In past blogs we have discussed how the dealer ‘got it wrong’; this story is about how my dealer, and especially my Service Advisor, got it right.
First, a little background: From our 2014 Consumer Sentiment Survey we know that, aside from cost, the most important thing to the customer is their time. Customers want a convenient appointment and they want their car ready when it’s promised. Dealers are getting better at this, but what follows is an example of how to keep a customer happy even when something unexpected happens.
Well, a bit more time rolled on, and I realized that people who had come in after me were already getting their cars back. Now, I’m not so happy. At 10:00 a.m. I finally went to the service desk to get a status update, and another advisor looked up my car and said, “It’s just about done.” Scott was with another customer, but as soon as he finished he came over and apologized for the delay. He didn’t know why it was taking so long, and said the oil change was on him. Well, that was a first! I had lost almost two hours on a Saturday morning, but for free service it could be worth it.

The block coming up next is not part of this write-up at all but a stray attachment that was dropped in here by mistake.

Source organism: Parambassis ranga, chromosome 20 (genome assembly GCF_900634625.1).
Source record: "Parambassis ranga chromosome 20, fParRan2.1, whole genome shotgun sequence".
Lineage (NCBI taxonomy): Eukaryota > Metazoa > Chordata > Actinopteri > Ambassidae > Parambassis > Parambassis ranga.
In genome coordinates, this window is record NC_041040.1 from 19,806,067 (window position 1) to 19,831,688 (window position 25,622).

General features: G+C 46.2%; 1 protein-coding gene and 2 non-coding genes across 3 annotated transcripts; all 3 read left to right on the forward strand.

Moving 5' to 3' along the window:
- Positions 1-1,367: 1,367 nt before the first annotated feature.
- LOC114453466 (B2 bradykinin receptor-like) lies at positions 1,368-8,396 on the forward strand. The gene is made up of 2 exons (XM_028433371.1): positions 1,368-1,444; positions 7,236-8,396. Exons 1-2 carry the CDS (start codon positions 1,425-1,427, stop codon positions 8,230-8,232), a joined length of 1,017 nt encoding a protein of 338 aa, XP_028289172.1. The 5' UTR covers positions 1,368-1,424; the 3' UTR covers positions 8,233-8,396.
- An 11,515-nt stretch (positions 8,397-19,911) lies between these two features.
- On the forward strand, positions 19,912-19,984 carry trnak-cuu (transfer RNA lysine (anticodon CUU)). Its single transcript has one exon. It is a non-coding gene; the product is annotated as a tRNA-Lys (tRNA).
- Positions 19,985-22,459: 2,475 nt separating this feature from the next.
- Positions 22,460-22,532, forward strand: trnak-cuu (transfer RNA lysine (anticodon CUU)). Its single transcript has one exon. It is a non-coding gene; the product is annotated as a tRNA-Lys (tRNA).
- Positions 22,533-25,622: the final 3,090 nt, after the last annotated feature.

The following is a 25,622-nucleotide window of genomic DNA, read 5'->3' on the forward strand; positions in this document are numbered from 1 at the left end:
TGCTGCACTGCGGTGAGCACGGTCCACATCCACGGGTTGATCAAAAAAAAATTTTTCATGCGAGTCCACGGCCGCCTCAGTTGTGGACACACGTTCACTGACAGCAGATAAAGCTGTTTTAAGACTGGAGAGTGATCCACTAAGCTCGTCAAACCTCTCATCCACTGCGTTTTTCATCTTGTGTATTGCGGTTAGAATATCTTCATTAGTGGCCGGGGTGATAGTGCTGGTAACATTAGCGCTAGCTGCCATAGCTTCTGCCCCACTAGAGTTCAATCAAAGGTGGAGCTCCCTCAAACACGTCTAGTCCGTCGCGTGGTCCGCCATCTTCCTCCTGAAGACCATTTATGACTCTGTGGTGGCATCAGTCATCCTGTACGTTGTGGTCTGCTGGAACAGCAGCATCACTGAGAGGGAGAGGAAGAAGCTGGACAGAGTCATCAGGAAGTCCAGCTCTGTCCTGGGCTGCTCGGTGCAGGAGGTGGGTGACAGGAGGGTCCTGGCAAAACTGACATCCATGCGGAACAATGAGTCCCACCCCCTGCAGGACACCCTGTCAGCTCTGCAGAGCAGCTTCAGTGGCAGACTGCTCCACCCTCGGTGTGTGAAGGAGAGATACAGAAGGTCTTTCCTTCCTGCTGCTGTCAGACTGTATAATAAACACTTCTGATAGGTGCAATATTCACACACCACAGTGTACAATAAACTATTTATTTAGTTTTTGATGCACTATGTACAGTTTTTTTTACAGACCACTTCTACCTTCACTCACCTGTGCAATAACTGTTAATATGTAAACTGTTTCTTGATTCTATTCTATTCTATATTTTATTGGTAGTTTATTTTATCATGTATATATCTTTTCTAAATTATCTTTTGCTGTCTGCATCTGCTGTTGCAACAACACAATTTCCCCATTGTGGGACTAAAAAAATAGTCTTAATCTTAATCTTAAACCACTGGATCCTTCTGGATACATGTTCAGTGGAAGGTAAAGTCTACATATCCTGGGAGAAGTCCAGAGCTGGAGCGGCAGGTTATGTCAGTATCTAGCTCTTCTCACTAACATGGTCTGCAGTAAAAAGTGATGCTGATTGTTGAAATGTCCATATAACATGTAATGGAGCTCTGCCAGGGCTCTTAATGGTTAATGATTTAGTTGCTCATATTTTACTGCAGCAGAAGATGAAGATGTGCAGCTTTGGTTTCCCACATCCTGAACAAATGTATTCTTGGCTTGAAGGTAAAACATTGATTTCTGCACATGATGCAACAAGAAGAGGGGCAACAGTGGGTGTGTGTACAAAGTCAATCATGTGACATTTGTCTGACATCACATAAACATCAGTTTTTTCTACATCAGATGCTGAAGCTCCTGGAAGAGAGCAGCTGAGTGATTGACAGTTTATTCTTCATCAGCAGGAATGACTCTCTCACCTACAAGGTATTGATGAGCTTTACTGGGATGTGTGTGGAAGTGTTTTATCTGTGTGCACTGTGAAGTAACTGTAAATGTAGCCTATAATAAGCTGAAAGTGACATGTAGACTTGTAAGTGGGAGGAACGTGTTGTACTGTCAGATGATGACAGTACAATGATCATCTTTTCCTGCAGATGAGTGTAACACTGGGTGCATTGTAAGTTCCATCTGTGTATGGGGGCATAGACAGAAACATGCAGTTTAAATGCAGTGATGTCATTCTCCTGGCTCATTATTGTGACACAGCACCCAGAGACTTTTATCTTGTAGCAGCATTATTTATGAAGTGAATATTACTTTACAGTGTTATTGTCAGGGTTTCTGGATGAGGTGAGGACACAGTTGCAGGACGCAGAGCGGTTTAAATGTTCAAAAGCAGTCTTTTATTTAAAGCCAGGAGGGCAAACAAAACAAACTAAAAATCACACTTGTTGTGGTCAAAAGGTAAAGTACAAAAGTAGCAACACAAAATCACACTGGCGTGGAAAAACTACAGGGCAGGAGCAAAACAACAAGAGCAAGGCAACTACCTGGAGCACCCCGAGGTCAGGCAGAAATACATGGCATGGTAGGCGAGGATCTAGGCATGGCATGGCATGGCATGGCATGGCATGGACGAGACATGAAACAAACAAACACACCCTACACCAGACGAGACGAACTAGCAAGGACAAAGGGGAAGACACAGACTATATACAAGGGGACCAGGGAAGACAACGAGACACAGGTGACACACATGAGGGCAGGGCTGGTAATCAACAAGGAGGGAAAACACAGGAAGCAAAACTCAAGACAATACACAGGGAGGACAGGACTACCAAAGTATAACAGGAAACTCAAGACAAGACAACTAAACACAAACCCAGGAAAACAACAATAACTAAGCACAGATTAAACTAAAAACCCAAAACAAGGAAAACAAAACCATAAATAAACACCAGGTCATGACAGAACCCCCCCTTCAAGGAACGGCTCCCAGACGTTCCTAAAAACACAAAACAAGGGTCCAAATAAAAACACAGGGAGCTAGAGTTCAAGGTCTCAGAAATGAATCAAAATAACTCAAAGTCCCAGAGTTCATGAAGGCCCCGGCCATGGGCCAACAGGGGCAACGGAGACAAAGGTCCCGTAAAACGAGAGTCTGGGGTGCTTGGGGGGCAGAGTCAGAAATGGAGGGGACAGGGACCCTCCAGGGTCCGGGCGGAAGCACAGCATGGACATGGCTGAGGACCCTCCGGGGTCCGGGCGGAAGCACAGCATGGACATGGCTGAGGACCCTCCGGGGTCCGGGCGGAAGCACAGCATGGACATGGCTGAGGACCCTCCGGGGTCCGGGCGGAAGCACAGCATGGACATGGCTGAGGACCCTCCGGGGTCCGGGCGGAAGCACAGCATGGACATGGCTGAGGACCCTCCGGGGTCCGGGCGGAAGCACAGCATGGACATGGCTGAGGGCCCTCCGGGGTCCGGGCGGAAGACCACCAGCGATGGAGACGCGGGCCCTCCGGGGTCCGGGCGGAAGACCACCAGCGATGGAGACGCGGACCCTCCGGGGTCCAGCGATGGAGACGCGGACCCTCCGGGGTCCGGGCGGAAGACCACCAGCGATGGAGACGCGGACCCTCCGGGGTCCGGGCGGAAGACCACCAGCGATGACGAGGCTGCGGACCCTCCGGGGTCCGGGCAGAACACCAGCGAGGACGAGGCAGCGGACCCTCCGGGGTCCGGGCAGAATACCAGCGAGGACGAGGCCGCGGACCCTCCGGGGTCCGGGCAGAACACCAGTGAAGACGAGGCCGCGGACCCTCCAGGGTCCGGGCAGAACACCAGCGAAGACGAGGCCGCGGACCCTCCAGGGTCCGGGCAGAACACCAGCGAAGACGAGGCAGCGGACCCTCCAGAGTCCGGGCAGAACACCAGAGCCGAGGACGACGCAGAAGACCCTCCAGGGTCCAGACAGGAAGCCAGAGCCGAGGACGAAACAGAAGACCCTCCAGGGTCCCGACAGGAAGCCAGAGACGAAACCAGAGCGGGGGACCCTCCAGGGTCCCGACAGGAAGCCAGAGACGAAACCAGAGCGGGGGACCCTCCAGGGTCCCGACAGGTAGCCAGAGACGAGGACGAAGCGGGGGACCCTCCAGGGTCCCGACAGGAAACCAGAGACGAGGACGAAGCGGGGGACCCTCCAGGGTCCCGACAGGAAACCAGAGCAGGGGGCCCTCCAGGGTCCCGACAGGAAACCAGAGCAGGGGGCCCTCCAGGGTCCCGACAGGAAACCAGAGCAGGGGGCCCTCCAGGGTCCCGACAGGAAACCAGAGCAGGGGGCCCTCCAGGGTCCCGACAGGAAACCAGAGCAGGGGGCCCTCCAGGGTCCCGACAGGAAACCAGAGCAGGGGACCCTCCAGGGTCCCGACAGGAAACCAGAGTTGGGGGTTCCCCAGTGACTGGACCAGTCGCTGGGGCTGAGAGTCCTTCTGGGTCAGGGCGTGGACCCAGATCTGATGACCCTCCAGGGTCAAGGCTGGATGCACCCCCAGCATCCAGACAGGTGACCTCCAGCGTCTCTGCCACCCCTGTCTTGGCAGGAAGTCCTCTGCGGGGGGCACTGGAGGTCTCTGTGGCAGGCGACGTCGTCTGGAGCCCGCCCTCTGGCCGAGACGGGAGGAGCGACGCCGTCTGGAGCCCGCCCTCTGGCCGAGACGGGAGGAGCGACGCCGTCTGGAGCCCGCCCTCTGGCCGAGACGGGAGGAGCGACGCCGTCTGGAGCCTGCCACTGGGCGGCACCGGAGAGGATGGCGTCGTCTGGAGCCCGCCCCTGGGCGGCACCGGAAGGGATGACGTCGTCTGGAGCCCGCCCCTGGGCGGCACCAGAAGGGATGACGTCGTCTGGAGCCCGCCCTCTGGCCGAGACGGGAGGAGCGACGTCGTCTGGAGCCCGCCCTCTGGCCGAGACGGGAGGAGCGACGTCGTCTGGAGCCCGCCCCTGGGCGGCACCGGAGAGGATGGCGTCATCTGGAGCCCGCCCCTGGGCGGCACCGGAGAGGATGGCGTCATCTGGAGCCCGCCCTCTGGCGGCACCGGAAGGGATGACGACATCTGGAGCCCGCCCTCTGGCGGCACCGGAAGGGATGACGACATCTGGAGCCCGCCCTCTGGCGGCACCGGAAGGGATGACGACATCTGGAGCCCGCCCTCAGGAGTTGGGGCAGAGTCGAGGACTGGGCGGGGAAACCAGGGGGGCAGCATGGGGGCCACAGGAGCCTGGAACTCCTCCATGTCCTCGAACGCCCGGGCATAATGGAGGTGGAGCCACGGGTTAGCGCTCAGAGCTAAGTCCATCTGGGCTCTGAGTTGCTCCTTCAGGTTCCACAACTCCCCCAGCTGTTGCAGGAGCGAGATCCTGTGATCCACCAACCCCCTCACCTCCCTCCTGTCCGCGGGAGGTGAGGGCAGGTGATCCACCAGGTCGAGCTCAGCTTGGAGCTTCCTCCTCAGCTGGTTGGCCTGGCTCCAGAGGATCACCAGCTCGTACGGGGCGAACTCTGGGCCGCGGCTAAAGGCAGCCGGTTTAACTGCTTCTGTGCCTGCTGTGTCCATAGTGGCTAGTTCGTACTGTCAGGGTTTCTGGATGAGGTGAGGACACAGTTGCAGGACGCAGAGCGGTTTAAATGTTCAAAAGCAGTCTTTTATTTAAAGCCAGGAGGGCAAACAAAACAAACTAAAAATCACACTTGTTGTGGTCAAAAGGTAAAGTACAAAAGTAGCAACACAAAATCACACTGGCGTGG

So back to the waiting room I went, only to sit for another 20 minutes. Now that free oil change didn’t seem worth it! Scott finally came to say my car was ready. Free oil change for 2 ½ hours was not going to cut it. In my mind I was going to find a new dealer or start going to the Jiffy Lube up the street because this wasn’t worth my time.
As my car pulled up I was amazed to see that they had buffed out a large scrape that had been on my front bumper; something I’d wanted to fix for months, but didn’t have the money or the time to deal with. All that waiting was well worth having my car returned looking brand new! Scott apologized again. He acknowledged that the service time was unacceptable, and that while he couldn’t give me back my time, he wanted to make up for my long wait.
Bottom Line: We know customers want their vehicles ready when promised, but sometimes, no matter how well you plan, things still go wrong. In the end, it is not the situation, but how you handle it that can make a customer happy and want to return.